One important standard, ISO/IEC 10646:2012, Information technology - Universal Coded Character Set (UCS), sets down a uniform set of nearly 100 characters from a number of languages, scripts, and other sources that has been heavily utilized by websites and web applications, as well as by contemporary computer operating systems. The standard was developed by International Organization for Standardization (ISO) / International Electrotechnical Commission (IEC) Joint Technical Committee (JTC) 1, Information technology, Subcommittee (SC) 2, Coded character sets. The U.S. plays a leading role in JTC 1, with ANSI holding the secretariat and Karen Higginbottom, director of standards initiatives at Hewlett-Packard, serving as JTC 1's chair. The ANSI-accredited U.S. Technical Advisory Group (TAG) Administrator to JTC 1 and SC 2 is the InterNational Committee for Information Technology Standards (INCITS), an ANSI member and accredited standards developer (ASD).
JTC 1 has been an important voice in standardization related to the global ICT industry since its creation in 1987. Recently, a new technical standard developed by JTC 1 SC 29, Coding of audio, picture, multimedia and hypermedia information, Working Group (WG) 11, Coding of moving pictures and audio, also known as the Moving Picture Experts Group (MPEG), in collaboration with the International Telecommunication Union (ITU)'s Video Coding Experts Group, was promoted to the status of Final Draft International Standard (FDIS). This new standard is expected to bolster the future of video by reducing demand for bandwidth on overburdened global networks and to allow for the expansion of high-quality video to international mobile networks [see related story].
As more and more consumers make use of the web via smartphones, tablets, and other mobile devices, the physical location of these devices has become increasingly important, creating a market for products that can identify nearby businesses and map out travel directions using GPS and other location data. ISO 19142:2010, Geographic information - Web Feature Service, includes specifications for the behavior of a web feature service providing access to geographic features in a manner that is independent of the underlying data store. The standard was developed by ISO TC 211, Geographic Information/Geomatics; INCITS serves as the ANSI-accredited U.S. TAG administrator to ISO TC 211.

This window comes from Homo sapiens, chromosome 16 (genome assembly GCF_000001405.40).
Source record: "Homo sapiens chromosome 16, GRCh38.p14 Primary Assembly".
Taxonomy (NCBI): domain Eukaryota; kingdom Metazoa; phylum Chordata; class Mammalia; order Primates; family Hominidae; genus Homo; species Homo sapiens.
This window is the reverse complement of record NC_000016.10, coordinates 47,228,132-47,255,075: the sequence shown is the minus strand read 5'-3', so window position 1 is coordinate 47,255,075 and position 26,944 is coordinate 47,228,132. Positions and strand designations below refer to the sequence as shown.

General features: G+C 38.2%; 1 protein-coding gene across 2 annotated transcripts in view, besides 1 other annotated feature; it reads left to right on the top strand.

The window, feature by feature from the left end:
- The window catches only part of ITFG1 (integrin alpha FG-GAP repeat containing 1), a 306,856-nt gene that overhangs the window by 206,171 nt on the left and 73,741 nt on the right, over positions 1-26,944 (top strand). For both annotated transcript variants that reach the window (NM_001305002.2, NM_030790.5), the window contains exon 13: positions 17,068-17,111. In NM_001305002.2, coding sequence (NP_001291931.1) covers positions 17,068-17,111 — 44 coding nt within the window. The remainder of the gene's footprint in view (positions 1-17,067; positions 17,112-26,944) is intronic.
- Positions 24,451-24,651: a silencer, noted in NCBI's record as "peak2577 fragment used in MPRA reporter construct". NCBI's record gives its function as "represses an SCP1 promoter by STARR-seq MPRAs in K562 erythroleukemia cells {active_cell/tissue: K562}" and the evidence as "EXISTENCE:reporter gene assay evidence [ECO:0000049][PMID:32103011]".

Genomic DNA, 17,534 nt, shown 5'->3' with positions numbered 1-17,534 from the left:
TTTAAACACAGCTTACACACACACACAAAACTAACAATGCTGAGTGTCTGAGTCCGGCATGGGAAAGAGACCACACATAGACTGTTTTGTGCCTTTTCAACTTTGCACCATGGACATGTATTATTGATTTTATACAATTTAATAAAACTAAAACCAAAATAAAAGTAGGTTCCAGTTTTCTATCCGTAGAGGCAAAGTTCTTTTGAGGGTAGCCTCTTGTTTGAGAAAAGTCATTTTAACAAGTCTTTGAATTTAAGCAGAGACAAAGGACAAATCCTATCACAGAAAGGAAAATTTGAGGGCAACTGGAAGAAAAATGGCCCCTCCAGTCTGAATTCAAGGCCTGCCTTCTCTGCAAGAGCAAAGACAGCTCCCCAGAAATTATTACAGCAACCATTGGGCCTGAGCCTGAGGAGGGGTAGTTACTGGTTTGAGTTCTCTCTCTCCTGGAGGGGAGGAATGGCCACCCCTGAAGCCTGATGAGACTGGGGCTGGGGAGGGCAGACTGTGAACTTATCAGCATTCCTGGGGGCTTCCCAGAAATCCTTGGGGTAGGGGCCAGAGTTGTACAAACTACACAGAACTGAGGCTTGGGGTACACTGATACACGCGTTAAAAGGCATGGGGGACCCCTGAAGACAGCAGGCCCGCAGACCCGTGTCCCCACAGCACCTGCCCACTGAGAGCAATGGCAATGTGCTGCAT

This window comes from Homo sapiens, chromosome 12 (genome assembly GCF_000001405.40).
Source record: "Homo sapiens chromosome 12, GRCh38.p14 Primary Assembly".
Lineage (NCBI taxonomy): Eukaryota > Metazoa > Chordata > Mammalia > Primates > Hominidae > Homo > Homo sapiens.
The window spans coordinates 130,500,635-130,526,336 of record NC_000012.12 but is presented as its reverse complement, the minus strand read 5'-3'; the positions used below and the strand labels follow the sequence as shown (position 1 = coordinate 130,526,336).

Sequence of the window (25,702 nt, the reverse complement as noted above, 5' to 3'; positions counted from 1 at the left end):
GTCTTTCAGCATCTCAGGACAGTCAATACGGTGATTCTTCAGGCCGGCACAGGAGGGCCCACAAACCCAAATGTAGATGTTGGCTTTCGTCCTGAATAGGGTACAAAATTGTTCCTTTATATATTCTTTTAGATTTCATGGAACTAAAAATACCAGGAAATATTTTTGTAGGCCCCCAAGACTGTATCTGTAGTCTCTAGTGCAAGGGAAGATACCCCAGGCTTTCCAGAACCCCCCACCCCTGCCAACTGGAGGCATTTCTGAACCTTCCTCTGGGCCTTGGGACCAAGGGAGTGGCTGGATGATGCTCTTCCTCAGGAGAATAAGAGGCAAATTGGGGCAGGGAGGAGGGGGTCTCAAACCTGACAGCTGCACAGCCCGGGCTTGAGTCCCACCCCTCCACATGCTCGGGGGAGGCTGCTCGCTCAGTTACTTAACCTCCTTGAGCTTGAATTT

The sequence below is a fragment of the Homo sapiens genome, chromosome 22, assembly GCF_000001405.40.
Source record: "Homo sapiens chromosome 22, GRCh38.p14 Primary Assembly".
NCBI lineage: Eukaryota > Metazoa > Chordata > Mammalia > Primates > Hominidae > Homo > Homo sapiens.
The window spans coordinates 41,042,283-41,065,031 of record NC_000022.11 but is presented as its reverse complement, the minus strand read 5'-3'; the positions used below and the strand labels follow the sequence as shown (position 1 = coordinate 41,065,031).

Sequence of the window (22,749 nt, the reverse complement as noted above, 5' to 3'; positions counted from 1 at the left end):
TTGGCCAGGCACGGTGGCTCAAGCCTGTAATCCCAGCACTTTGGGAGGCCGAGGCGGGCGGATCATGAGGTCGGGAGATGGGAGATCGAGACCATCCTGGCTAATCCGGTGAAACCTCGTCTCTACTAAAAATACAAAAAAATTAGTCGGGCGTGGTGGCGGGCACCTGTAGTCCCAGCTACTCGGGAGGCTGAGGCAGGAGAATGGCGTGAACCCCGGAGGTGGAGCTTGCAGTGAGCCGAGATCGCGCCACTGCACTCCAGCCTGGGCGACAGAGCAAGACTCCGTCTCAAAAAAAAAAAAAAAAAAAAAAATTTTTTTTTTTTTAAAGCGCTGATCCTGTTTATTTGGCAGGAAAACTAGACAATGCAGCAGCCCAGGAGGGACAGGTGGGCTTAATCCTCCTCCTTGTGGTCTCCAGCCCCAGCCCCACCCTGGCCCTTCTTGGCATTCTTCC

While the web has grown far beyond the basic goals established by its founders at CERN, it has nonetheless continued to be an important tool for the sharing of information between collaborators. An American National Standard (ANS), ANSI/ARMA 18-2011, Implications of Web-based, Collaborative Technologies in Records Management, sets down requirements and best practice recommendations connected to the use of web-based collaborative technologies, including wikis and classification sites. The ANS was developed by ANSI member and ASD ARMA International.
The web has changed enormously in the 20 years since that first CERN webpage was made public, and voluntary consensus standards have played an important role in support the growth of the web as a complex, effective resource for organizations and individuals alike.